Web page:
Books to sleep by
I am a rotten sleeper. I can lie awake for hours on end. If you're an insomniac, you know exactly what I mean.
Last year I discovered an amazing device. It's a headband with speakers the size of a dime embedded in very soft fleece. My husband looks askance at this piece of lilac-coloured frippery, but what does he know? He's never had a sleepless night in his life
I love to read at night but even though I almost always fall asleep with the book on my nose, the moment I turn out the light, my eyes snap open and I'm staring at the ceiling again. With my new sleep phones, however, I simply trade the book for my head band and drift off while somebody else does the reading.
I've had to learn what kinds of audio books are relaxing enough to put me to sleep. Mysteries are too alarming. Spy stories and horror tales are even worse. Humour can be risky, as a fit of the giggles at midnight might keep me awake for the rest of the night. I've really got to have my wits about me to listen to Science Fiction or Fantasy or heaven forbid, the Massey Lectures. The best audio books for me are somewhat boring. But it's a fine line. If it's too much of a yawn then I'm likely to get frustrated and that's no sleep inducement.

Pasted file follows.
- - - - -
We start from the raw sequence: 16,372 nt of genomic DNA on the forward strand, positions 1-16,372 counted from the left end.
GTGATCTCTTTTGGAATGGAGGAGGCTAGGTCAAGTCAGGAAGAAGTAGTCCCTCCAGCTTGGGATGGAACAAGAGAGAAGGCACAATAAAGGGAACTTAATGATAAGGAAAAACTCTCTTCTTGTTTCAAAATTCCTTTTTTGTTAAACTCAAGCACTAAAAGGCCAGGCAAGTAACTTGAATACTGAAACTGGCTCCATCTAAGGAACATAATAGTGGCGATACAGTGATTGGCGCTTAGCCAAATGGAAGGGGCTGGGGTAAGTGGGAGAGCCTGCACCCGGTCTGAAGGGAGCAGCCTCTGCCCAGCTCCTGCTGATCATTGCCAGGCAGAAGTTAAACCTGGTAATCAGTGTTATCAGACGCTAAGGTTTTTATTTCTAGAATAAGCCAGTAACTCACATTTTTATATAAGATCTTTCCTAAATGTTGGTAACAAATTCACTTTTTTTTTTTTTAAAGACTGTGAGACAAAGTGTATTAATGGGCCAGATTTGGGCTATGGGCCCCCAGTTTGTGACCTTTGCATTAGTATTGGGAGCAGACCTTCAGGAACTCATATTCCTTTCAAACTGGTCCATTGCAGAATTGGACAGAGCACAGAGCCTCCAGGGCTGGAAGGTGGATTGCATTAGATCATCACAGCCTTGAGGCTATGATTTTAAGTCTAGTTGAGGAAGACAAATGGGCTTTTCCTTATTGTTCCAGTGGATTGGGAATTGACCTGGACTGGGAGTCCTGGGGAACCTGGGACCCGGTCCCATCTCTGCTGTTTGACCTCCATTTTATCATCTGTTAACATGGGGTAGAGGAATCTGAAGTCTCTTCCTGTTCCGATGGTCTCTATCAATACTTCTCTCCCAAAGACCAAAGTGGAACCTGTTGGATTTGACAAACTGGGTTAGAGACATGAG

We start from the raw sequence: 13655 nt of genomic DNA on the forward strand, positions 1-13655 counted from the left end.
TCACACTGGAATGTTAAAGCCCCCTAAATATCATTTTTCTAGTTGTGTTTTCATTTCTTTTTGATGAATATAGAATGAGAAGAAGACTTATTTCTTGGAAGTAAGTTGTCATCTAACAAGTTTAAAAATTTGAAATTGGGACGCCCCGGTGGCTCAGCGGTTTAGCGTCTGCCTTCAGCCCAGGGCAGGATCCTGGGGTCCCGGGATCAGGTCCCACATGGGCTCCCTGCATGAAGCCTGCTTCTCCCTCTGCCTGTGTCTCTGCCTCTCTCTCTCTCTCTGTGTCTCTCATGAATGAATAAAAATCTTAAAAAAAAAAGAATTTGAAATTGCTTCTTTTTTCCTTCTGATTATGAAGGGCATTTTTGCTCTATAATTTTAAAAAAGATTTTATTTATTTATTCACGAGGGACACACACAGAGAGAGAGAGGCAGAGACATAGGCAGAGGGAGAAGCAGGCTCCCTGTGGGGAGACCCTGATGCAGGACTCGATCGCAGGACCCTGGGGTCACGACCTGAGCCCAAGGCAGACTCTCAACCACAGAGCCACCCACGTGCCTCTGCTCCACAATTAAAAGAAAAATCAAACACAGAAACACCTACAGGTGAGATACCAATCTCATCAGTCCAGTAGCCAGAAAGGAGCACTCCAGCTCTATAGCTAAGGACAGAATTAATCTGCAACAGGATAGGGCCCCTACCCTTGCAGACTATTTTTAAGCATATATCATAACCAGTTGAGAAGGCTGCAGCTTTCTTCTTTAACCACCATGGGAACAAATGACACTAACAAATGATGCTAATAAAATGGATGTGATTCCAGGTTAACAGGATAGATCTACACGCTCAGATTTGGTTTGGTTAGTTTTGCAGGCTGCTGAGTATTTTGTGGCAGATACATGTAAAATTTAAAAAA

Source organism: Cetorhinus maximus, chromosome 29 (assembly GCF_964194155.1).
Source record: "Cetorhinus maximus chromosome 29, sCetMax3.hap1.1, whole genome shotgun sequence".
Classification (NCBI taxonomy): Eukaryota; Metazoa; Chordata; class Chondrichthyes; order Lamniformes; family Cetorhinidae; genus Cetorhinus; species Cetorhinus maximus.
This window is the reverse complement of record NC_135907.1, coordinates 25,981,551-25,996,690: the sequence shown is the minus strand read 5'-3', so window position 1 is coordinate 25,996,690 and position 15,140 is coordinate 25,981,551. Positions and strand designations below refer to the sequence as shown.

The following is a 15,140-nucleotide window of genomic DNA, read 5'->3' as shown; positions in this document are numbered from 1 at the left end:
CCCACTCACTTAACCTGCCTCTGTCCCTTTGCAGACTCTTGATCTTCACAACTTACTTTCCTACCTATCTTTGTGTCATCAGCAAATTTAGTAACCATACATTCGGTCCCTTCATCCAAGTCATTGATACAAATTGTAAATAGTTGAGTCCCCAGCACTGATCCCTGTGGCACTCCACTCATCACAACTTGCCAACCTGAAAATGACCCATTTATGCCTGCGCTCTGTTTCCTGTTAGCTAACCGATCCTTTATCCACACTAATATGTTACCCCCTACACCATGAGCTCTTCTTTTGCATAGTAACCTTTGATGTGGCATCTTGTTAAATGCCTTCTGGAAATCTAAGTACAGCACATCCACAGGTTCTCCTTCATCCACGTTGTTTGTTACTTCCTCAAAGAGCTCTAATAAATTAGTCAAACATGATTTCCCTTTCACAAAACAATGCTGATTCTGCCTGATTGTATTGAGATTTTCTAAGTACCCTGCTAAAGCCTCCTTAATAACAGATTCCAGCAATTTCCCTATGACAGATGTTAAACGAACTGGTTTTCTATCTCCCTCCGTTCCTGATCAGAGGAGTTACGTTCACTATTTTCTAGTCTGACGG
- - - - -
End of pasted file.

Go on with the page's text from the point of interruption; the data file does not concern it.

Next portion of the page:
The best seem to be Dickens, Austen, Thackeray and books of that age and ilk. Recently I've been listening to the PG Wodehouse books featuring Bertie Wooster and his amiable valet, Jeeves. These are ideal and luckily for me, he wrote a ton of them. Nothing startling ever happens to Bertie, or at least nothing Jeeves can't handle. Bertie's aunt Agatha, who "chews broken bottles and kills rats with her teeth", might make another attempt to get him to the alter, or someone might steal the Empress of Blandings, an improbably named pig, but that's about as scary as these stories get. Before I know it, I'm sound asleep and the reader is still droning on in the morning.
I download audio books free from the library. They arrive on my laptop and from there I send them to my Walkman. And because I belong to both the Ottawa Public Library and the Rideau Lakes Library, which is part of the Ontario Library System, I have two sources to draw on. How's that for a deal?
Sue Pike has published a couple of dozen stories and won several awards including an Arthur Ellis Award for Best Short Crime Story. Her latest, Where the Snow Lay Dinted appeared in the January issue of Ellery Queen's Mystery Magazine. Sue and her husband and an opinionated Australian Shepherd named Cooper spend the winter months in Ottawa and the rest of the time at a mysterious cottage on the Rideau Lakes.